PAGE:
Broken, Now Fixed

It is always a good day when I drive up the mountain to a broken telescope, then drive down leaving a working telescope. Easy to say, not always easy to accomplish, the simple statement obscuring a day of struggle to solve the problem and fix it.

Smoked Relay
A relay with a blown out coil from the Keck 2 telescope drive
Such a day was Monday.

The Keck 2 telescope drive is a complex beast of dozens of relays, miles of cabling, servo amplifiers and power supplies, plus several circuit boards designed and built in the 1980’s holding a bewildering array of arcane logic.

Continue reading “Broken, Now Fixed”

Working the Weather

One of the little side jobs I have gotten assigned at Keck is updating the weather station. This involves replacing all of the weather monitoring equipment that allows the operators to keep an eye on conditions around the telescopes. This gear is absolutely critical, giving the operators the data they need to protect our equipment, including the irreplaceable mirrors.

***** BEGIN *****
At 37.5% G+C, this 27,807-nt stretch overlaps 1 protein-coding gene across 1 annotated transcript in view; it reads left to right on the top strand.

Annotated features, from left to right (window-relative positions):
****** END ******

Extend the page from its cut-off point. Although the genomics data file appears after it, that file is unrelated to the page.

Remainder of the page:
Keck Weather Mast
The weather mast atop the Keck observatory building
As a side job it has been fun. A simple job that can be completed with a minimum of complications and the usual folderol that surrounds larger engineering projects. Just come up with a plan, put some numbers on the plan, buy the gear and install it. As budget has allowed I have worked my way through the plan, replacing bits of gear one item at a time.

It has been fun to learn about measuring temperature, humidity, dew point and more. It seems so simple at first, but the complications of getting a good reading are subtle. Passive instrument shelters, active ventilation, instrument positioning, calibration and more. Issues that can make a good instrument give bad data.

Barometric Sensor
A barometric sensor installed in the Keck weather mast
Likewise the severity of the weather at the 13,600ft elevation of the observatory is a real challenge. How do you get a good reading in 70mph blowing snow? What do you do about 8 inches of ice that has formed over every vertical surface. That one was a challenge, the first shelter I put up for the temperature and humidity partially collapsed under the weight of the ice on the sensor cables.